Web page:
My faith encourages me to make the world a better place through creativity. I’m doing my best work when I’m able to use my imagination and creatively make something new, but I’m also constrained by the rules and order that God put into his creation. I experience regularly the massive amount of work and energy that goes into making comparatively simple things and am amazed at how balanced and excellent this earth is. In this way, my work gives me an appreciation for God as a Creator.

Doing good work like this, as a Christian—seeking understanding of how the world works and applying that understanding to actually change something for the better—adds a small piece to the reputation Christians have in the workplace. I have opportunities to build relationships—and friendships—with all kinds of people. I can model integrity through honest and thorough work. I can be creative in the solutions I try. I think working this way gives Christians a reputation as people who are thoughtful, creative, and hardworking. I might not be these things all the time, but when I can do it and do it well, it slowly builds on the positive reputation of who Christians are as workers.


If you would like to be a part of this project, I would love to hear your story. Contact me for more information.

Friday Morning Coffee #41: How Writing Shapes Me

Hello, friends.

I'm thinking this morning about what an honor it is to write. Honestly, sometimes I wonder how I'm allowed this privilege.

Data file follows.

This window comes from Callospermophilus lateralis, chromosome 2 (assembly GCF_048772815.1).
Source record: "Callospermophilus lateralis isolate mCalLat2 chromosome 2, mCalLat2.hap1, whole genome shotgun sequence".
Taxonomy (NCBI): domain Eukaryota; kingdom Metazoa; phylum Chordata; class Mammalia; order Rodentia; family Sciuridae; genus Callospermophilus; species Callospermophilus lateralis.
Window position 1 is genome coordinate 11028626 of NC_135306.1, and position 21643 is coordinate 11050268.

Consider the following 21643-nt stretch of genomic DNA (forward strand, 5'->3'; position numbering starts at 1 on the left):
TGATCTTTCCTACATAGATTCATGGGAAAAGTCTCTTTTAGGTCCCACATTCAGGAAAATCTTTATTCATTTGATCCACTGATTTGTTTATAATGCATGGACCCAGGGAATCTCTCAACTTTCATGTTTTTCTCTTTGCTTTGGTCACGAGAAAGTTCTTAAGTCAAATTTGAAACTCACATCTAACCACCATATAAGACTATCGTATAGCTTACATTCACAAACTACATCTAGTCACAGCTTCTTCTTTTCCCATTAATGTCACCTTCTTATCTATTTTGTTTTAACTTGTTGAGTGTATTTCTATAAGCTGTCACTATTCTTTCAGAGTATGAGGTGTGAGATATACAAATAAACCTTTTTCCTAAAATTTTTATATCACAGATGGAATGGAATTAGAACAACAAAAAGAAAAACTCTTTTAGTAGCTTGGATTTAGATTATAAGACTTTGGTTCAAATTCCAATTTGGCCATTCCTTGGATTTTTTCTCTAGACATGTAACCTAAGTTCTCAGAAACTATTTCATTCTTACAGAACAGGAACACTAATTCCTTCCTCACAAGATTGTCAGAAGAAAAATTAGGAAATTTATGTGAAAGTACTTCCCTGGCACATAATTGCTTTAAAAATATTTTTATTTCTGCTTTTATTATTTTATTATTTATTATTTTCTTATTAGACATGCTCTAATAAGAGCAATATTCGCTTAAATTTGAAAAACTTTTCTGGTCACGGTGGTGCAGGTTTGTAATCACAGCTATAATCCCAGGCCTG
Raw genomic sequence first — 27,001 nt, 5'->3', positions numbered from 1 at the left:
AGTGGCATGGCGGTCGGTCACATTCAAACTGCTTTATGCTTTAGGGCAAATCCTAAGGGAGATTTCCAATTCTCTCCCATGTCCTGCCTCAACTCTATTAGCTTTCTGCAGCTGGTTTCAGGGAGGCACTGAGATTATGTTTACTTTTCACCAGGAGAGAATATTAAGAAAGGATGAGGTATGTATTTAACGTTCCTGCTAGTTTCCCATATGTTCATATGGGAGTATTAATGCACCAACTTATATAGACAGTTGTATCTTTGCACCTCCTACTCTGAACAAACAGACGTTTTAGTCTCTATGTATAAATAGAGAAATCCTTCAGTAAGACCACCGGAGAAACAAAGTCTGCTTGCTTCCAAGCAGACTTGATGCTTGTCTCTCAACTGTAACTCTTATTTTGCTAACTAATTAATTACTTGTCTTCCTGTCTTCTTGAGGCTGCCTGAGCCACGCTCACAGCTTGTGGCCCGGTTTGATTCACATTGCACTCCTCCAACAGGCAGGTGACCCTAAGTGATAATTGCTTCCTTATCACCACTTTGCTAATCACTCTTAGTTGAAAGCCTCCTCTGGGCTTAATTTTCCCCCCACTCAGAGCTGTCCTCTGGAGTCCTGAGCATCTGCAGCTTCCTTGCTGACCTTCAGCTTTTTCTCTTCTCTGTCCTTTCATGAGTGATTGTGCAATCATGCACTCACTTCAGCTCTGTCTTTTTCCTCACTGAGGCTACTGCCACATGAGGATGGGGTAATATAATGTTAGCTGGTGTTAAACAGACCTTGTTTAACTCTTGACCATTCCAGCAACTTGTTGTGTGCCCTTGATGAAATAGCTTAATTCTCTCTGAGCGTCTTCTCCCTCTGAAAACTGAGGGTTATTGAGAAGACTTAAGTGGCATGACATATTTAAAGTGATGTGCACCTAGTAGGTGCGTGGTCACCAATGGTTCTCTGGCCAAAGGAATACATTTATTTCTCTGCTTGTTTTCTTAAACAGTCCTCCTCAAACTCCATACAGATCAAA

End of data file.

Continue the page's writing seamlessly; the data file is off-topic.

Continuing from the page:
I've thinking a lot lately about how the practice of writing shapes me. It is the practice itself, and not the final product you read, that is so formative to me.

It exercises my muscles of discipline as I keep my butt in the chair and work regardless of my level of "inspiration." It makes me ask important questions about what defines me and what "success" is as the inner critic rages or I stare down fear or self-doubt.

It makes me a perpetual learner, as I read and research and think carefully through what to say and how to say it. It trains my ears to listen - to you, to conversations around me, to the quiet beating of my own heart. It reminds me that I must listen before I speak, or in this case, write.

It helps me pay attention, to slow and still and stop, to study the beautiful intricacies of our world. It trains my vision to notice the small details, to see what is unsaid, to attend to what is often overlooked. 

It invites me to consider God as the ultimate and original Creator and Author, to relish in the beauty of His Story. To seek after beauty and creativity because He is their source and their originator. 

Continually, as I sit down to write and as I lean into this craft, I see how it's shaping me. I see the ways writing becomes a metaphor to me of life, of discipleship, of my life as a Christian. 

And as if this were not enough, I consider it a great honor, after this behind the scenes process, that you would take the time to read what I've written. That you are gracious to share with me your stories and the ways God is working in you. What a treasure.